Review: Given that Tom "Contours" Burford has spent much of the last year making collaborative cuts for Banana Hill that draw on tropical rhythms and native African musicianship, it's probably unsurprising that his return to Shall Not Fade should also feature some of the same influences. It's nominally a deep house EP, but the set's three original tracks are much more nuanced and open-minded than that. Check, for example, the layered hand percussion and polyrhythmic instrumentation on the jazz-funk influenced deep house brilliance of "Lisbon" and the tropical-tinged, intergalactic sci-fi house of "5th Planet". The B-side boasts two versions of "North West": the lilting horns, music box melodies and soft-touch percussion of Burford's original, and the Herbie Hancock inspired bruk-up business of Kaidi Tatham's superb revision.
Review: Shall Not Fade is Black Loop's esteemed house label, and it recently spawned a new sister imprint Bassment Cracks, which deals in more hardcore and direct grooves. Fir this one, Ron Elliot joins the family with some seriously weight cuts. Fresh off the back of winning the AVA's Emerging Producer award, he is in top form here with 'Haarlem' a bristling cut built on old school drum breaks and glistening melodies. There is also crunchier techno and then blissed out post-rave bangers like 'Sweaty Fiver' on the a-side, and plenty more body rocking beats on the flip.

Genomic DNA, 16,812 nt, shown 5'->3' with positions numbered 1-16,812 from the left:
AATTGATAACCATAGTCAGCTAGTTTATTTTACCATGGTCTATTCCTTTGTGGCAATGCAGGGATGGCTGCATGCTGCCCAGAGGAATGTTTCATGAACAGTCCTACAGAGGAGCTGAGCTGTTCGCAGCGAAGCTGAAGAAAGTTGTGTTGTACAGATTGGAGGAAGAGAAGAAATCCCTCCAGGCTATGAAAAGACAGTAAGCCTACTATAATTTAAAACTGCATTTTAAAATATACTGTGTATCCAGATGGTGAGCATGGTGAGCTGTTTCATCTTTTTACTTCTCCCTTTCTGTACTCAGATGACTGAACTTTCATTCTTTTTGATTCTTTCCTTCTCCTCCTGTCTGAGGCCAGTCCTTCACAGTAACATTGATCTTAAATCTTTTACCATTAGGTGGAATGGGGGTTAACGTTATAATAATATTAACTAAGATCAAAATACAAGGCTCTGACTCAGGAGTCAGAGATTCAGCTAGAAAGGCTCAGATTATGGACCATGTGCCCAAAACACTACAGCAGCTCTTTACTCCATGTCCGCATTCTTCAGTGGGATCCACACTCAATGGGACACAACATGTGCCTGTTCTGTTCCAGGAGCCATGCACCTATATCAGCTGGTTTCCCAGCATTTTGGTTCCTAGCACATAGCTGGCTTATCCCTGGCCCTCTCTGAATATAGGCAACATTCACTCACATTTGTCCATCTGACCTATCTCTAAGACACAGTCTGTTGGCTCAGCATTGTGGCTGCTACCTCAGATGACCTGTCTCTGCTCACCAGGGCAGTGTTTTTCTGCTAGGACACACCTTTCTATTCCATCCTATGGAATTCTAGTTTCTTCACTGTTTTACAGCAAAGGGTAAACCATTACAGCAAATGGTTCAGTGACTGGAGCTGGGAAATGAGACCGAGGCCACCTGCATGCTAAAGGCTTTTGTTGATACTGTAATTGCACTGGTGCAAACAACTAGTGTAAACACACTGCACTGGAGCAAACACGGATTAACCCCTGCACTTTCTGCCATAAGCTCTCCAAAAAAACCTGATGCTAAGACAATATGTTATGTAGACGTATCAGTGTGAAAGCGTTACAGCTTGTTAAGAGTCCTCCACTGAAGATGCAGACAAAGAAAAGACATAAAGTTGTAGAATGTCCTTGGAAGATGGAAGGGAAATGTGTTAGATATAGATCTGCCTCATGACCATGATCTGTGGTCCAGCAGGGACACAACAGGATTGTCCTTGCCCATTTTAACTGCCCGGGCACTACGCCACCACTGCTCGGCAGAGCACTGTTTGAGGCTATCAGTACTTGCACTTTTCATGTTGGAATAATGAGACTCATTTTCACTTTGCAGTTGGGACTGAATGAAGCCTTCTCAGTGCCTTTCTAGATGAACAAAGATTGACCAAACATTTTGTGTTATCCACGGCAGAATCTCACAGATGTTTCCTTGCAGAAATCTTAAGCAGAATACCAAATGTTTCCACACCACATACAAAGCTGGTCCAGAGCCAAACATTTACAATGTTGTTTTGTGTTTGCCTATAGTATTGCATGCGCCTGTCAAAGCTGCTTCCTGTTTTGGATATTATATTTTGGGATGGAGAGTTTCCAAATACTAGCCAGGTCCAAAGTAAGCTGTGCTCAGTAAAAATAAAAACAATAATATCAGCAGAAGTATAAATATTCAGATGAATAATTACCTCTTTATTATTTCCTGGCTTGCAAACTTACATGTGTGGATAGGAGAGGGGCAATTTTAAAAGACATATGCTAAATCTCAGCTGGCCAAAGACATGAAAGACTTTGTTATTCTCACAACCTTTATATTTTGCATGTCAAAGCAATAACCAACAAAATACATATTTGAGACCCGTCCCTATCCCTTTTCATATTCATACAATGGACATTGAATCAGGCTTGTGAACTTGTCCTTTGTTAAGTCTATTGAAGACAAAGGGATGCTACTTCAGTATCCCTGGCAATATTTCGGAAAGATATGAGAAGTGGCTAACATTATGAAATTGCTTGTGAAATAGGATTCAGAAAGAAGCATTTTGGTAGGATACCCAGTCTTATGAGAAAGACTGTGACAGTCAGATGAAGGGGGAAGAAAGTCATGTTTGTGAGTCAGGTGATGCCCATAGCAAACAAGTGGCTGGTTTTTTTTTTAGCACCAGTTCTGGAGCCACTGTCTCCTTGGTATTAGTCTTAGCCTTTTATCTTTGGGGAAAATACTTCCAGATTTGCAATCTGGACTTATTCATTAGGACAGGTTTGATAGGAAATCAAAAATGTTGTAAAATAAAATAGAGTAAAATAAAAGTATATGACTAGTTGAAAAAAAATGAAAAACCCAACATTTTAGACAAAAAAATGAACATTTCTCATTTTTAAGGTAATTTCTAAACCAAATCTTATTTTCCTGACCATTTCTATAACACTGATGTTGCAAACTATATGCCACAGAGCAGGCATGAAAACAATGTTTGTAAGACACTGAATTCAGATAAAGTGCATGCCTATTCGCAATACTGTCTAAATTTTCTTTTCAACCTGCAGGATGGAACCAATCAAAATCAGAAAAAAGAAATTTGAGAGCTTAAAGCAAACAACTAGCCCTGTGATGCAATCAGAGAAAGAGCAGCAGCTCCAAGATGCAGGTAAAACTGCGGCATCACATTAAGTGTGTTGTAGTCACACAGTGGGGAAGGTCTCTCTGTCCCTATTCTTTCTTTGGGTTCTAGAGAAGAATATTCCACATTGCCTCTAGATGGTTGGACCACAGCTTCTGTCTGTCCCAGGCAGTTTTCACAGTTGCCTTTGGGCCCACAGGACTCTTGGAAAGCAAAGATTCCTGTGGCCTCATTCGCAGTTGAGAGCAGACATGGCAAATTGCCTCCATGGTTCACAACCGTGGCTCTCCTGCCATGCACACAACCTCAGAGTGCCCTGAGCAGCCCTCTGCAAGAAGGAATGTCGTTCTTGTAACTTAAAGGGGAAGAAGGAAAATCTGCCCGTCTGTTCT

Review: Shall Not Fade boss KW has decided to launch a new "Season Series" sub-label featuring "music associated with the season of release" and matching coloured vinyl. Fittingly, the inaugural release delivers suitably sunny, summery deep house jams from Fine regular Tilman, naturally pressed on to marbled, sky-blue vinyl. Musically there's much to enjoy across the five tracks, from the jazzy, sample-heavy bounce of bumpin' opener "Nature Yourself" and the sweet, carnival-ready loop-house hedonism of "Photon Dust", to the drowsy, blue-eyed soul sampling afternoon warmth of "Just A Motion Away" and the yearning, flute-sporting dancefloor dreaminess of "Blurred Chase".